It wasn’t uncommon for members of previous generations to start and end their careers at the same place, never once switching employers. We’ve all heard the stories of employees who started in the mailroom or the factory floor and worked their way up to CEO. Upward mobility of that nature is rare today. Most people find they need to change employers to substantially advance their careers.
But career growth isn’t the only reason to keep moving. Compensation is a major motivator for switching jobs. In fact, cumulative earnings can be negatively impacted by staying put with the same employer.
Forbes estimates that employees who stay at a company for longer than two years will make 50% less over the lifetime of their career. Most companies give compensation increases of only 2-3% each year. Switching companies provides an opportunity for you to negotiate a higher salary and to be appreciated for the skills you have acquired over time.
Do you have to switch jobs to get a significant compensation increase? Not always. Some companies are good at making sure they not only develop their employees, but also compensate them fairly for their increased knowledge and responsibilities. But those companies are rare and that might be the slower path to advancement.
If it takes you five years to advance from coordinator to manager at a company you joined right out of college, you may be able to make that jump in three years by changing companies and command a higher salary at the same time.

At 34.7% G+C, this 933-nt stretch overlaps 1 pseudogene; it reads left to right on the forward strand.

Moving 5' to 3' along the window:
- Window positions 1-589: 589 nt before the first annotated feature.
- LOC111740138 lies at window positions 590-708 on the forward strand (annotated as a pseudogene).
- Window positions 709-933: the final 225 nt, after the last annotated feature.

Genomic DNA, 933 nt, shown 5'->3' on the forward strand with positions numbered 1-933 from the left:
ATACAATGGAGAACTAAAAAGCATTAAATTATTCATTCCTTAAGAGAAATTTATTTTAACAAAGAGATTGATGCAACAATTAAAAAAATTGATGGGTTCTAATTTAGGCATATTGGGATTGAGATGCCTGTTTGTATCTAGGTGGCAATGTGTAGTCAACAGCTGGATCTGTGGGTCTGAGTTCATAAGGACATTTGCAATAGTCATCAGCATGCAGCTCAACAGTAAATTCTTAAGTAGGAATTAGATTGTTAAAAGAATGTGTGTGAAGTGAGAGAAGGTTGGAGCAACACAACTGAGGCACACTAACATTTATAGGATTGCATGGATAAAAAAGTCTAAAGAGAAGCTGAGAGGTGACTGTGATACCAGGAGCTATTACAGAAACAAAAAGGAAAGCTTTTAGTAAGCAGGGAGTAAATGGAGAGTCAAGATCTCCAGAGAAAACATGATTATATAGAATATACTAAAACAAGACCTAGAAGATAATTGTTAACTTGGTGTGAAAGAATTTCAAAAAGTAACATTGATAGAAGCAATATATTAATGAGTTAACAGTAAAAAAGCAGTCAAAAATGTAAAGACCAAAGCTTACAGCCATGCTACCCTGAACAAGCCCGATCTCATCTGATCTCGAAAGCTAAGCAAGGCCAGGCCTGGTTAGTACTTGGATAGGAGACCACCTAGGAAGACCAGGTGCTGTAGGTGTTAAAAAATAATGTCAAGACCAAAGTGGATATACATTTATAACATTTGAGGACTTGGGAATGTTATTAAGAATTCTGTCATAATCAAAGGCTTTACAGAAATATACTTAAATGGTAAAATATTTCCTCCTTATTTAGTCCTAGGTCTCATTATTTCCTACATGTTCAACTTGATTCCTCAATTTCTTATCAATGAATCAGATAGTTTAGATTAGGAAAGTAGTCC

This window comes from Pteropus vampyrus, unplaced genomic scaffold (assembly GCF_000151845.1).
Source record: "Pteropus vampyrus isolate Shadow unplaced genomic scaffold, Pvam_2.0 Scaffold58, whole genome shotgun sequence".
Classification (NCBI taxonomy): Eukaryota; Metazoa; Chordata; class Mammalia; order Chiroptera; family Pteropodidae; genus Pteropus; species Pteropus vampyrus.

If a starting salary is $40,000 and you are fortunate enough to get the high-end increase of 3%, you will still be earning under $44,000 three years later. Ask anyone who has sat across from a manager at performance review time receiving a measly jump in salary year after year. The heart-sinking news can be upsetting and also demotivating.
One problem lies outside of the restrictions companies place on the allotment of annual increase percentages. Managers often fail to see the level of growth an employee has achieved or won’t go to bat to secure a higher bump in salary for top talent. High performers won’t stay in one place for long. They’re smart. That’s one of the reasons they’re high performers to begin with. They’re astute enough to know their value and keep moving.
Job hopping on a resume isn’t always advisable when changing jobs happens every year, but it’s more the norm and not the exception to see two-year stints on the resumes of high potential talent.